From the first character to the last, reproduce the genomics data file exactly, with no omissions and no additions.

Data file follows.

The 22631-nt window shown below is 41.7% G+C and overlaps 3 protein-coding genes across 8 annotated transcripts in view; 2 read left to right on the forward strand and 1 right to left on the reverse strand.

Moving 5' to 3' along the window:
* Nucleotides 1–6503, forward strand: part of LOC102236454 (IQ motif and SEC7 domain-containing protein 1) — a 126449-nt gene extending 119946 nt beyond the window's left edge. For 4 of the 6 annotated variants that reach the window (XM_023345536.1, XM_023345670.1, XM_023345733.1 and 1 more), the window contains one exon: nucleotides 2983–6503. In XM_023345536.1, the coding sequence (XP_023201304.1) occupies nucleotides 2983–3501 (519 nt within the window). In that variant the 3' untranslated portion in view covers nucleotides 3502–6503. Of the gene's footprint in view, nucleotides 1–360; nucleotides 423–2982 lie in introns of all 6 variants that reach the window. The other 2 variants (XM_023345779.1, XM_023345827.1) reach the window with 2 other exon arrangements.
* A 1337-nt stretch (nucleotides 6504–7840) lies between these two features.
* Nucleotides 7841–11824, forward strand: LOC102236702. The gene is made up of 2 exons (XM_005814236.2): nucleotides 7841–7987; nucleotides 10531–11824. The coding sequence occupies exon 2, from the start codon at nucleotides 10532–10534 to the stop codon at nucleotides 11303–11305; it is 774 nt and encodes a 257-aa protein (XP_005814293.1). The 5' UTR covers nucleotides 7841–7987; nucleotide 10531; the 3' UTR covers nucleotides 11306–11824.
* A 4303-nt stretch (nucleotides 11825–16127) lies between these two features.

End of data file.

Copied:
The 22631-nt window shown below is 41.7% G+C and overlaps 3 protein-coding genes across 8 annotated transcripts in view; 2 read left to right on the forward strand and 1 right to left on the reverse strand.

Moving 5' to 3' along the window:
* Nucleotides 1–6503, forward strand: part of LOC102236454 (IQ motif and SEC7 domain-containing protein 1) — a 126449-nt gene extending 119946 nt beyond the window's left edge. For 4 of the 6 annotated variants that reach the window (XM_023345536.1, XM_023345670.1, XM_023345733.1 and 1 more), the window contains one exon: nucleotides 2983–6503. In XM_023345536.1, the coding sequence (XP_023201304.1) occupies nucleotides 2983–3501 (519 nt within the window). In that variant the 3' untranslated portion in view covers nucleotides 3502–6503. Of the gene's footprint in view, nucleotides 1–360; nucleotides 423–2982 lie in introns of all 6 variants that reach the window. The other 2 variants (XM_023345779.1, XM_023345827.1) reach the window with 2 other exon arrangements.
* A 1337-nt stretch (nucleotides 6504–7840) lies between these two features.
* Nucleotides 7841–11824, forward strand: LOC102236702. The gene is made up of 2 exons (XM_005814236.2): nucleotides 7841–7987; nucleotides 10531–11824. The coding sequence occupies exon 2, from the start codon at nucleotides 10532–10534 to the stop codon at nucleotides 11303–11305; it is 774 nt and encodes a 257-aa protein (XP_005814293.1). The 5' UTR covers nucleotides 7841–7987; nucleotide 10531; the 3' UTR covers nucleotides 11306–11824.
* A 4303-nt stretch (nucleotides 11825–16127) lies between these two features.